Ericsson’s New $206mn Bribery Fine: Will They Ever Come Clean?

Regular Commsrisk readers will know I’ve been monitoring stories about Ericsson’s corruption since 2017.  Global media coverage of the latest Ericsson bribery news was factual, but pretty bland. Whilst reporting covered the official announcements, I didn’t see any insight or analysis. This article examines and questions Ericsson’s statements and probes the reality behind its claims that ‘the matter of the breaches is now resolved’.

This Month’s Guilty Plea

On 2nd March, the US Department of Justice (DoJ) announced that Ericsson…

…has agreed to plead guilty and pay a criminal penalty of more than USD206mn after breaching a 2019 Deferred Prosecution Agreement (“DPA”).

From at least 2000 Ericsson used third-party agents and consultants to bribe government officials and manage off-record slush funds in multiple locations including Djibouti, China, Vietnam, Indonesia, and Kuwait.  Third-party agents were given fake contracts. False invoices were raised to cover the payments in Ericsson’s books and records.

In December 2019, Ericsson entered into a DPA in relation to criminal information filed in New York.  As part of that deal, Ericsson paid over USD1bn in penalties and agreed to the imposition of an independent compliance monitor for three years.  Ericsson Egypt Ltd, a subsidiary, also admitted conspiring to violate anti-bribery provisions in the Foreign Corrupt Practices Act (FCPA).

In February 2022, the International Consortium of Investigative Journalists (ICIJ) published the ‘Ericsson List’, an investigation that identified a pattern of bribery and corruption in multiple countries, but which had not been included in the 2019 DPA. ICIJ’s investigation — based on leaked internal reports from Ericsson’s compliance department — included allegations of misconduct in Iraq, where the company made tens of millions of dollars in suspicious payments from 2011 to 2019.  Some of those payments may have gone to Islamic State terrorists.

The latest DoJ announcement says:

Ericsson breached the DPA by failing to truthfully disclose all factual information and evidence related to the Djibouti scheme, the China scheme, and other potential violations of the FCPA’s anti-bribery or accounting provisions.  Ericsson also failed to promptly report and disclose evidence and allegations of conduct related to its business activities in Iraq that may constitute a violation of the FCPA.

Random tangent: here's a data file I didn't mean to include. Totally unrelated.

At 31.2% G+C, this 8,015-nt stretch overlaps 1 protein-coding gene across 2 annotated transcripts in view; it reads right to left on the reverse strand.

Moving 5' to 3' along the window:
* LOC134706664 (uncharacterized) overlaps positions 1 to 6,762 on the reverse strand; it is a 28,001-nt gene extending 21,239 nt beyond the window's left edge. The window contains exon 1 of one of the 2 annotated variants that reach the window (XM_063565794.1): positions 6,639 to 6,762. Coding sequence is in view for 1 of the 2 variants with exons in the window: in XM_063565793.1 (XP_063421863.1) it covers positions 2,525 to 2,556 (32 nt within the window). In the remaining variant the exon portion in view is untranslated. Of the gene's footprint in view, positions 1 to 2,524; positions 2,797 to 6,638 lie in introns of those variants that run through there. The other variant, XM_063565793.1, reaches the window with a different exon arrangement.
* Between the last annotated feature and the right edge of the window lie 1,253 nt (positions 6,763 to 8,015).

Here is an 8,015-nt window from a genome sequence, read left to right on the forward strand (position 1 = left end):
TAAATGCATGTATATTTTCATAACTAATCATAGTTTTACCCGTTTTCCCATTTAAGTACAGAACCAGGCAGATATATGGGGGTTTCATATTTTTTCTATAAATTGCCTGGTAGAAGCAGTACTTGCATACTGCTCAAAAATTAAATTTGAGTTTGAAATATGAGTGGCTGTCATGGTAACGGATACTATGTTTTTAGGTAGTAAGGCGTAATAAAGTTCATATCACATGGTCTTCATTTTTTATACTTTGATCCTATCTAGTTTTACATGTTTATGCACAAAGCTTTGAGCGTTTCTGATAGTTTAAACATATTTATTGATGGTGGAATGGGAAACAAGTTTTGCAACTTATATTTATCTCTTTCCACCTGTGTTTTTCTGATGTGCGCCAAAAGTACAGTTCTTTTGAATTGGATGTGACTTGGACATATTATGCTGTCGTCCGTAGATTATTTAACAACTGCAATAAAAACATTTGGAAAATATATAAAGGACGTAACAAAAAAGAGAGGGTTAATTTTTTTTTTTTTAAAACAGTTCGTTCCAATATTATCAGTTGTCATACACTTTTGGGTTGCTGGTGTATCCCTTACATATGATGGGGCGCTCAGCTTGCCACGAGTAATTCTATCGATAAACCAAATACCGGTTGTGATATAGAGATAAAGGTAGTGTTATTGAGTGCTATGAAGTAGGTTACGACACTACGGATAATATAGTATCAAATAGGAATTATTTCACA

Under the terms of the plea agreement, Ericsson will also be required to serve a term of probation through June 2024 and has agreed to a one-year extension of the independent compliance monitor.  Ericsson was previously allowed a ‘co-operation credit’ in relation to the DPA settlement, however, this has been reversed and is included in the proposed USD206mn penalty.

How Ericsson Tells Their Story

Ericsson’s press release, as you might expect, minimises the negative aspects of its latest punishment and tries to promote a positive view.  Ericsson CEO Börje Ekholm (pictured) commented:

Taking this step today means that the matter of the breaches is now resolved.


This resolution is a stark reminder of the historical misconduct that led to the DPA.  We have learned from that and we are on an important journey to transform our culture.

The Ericsson press release also states:

Since the start of the DPA, the DoJ has not alleged or charged Ericsson with any new criminal misconduct.


What is Ericsson paying for this time?

The DoJ says Ericsson has…

…agreed to plead guilty and pay a criminal penalty of more than USD206mn after breaching a 2019 Deferred Prosecution Agreement…

…whilst Ericsson says it has…

…reached a resolution with the U.S. Department of Justice (DOJ) regarding non-criminal breaches of its 2019 Deferred Prosecution Agreement (DPA). Under the agreement, and as provided for by the DPA, LM Ericsson will enter a guilty plea regarding previously deferred charges relating to conduct prior to 2017. In addition, Ericsson will pay a fine of USD206,728,848.

Ericsson usefully clarifies that the guilty plea and ‘criminal penalty’ relates to criminal conduct prior to 2017.  This means anything after 2017 is still fair game for US investigators.

No new criminal misconduct

Ericsson says the DoJ has not alleged or charged Ericsson with any new criminal misconduct.  That may be true, but the DoJ has also told us why.

Ericsson also failed to promptly report and disclose evidence and allegations of conduct related to its business activities in Iraq that may constitute a violation of the FCPA.  These disclosure failures prevented the United States from bringing charges against certain individuals and taking key investigative steps.